How Does Gilman Use Anaphora In The Yellow Wallpaper

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Jay Patel Ms. Murchie AP English 12 Feb 2016 The Yellow Wallpaper Analysis In “The Yellow Wallpaper”, Charlotte Perkins Gilman portrays the story of the heavily restricted domestic life of a woman who is suppressed by being trapped in a marriage with no personal growth. She does this through the usage of many different types of literary devices. Throughout this short story, with exception to the ending, the main character is restricted from expressing herself due to her husband and behaves in a subservient manner towards him. She uses an anaphora to describe how the woman “personally” disagreed with “their ideas” and “personally” believed that “congenial work” with “excitement and change” would possibly cure her and do her “good” (Gilman 1). …show more content…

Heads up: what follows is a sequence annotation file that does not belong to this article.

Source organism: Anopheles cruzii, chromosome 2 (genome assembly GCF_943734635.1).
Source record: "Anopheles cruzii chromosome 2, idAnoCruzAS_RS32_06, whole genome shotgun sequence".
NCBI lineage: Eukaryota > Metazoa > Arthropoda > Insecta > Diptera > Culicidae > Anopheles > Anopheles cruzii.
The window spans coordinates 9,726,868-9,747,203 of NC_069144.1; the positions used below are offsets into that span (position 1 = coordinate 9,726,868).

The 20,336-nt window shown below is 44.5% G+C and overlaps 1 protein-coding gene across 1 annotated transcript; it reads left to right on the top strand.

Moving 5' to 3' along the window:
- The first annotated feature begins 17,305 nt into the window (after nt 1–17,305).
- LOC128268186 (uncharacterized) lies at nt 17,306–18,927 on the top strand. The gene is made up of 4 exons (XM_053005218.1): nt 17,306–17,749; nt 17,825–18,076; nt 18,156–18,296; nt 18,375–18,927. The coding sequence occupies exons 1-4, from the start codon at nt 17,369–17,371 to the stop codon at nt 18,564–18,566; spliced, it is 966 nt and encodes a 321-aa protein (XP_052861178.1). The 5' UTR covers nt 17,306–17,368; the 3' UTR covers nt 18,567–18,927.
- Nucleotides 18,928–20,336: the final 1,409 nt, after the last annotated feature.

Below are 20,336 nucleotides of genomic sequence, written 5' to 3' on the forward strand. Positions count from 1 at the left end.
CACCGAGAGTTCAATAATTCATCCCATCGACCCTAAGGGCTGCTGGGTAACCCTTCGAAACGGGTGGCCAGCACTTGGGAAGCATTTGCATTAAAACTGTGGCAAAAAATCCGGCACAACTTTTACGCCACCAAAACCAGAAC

Through foreshadowing, we realize that the “something” that is “strange” is the woman’s mental portrayal of the yellow wallpaper (Gilman 1). Gilman uses distinctio and imagery to describe how the woman begins to think of the “unclean yellow” color of the house as “almost revolting” and “strangely” fading by the sun (Gilman 2). Then, by personification, the woman thinks that even the spots and “pattern” on wallpaper began to move “up and down” as they “crawl” (Gilman 3). Despite her “crying” to merely get some time outside of her house and visit her cousins, John tells her that she isn’t “able to go”. All this isolation creates a build up of emotions swarming with no outlet due to her isolation and causes her to see something like a “woman stooping down and creeping about behind the pattern” (Gilman 5). Along with this hyperbole, the author uses personification to show that the wallpaper has a “smell” and distinctio to portray this smell as one that “creeps all over the house” (Gilman 7). At the end of the story, the woman loses all of her sanity and vigorously begins peeling off the wallpaper to free the women trapped behind the yellow wallpaper even though it “hurt” her “teeth”. The ending also contains situational irony because the woman ends up gaining back all of her freedom by freeing the trapped women, or herself,

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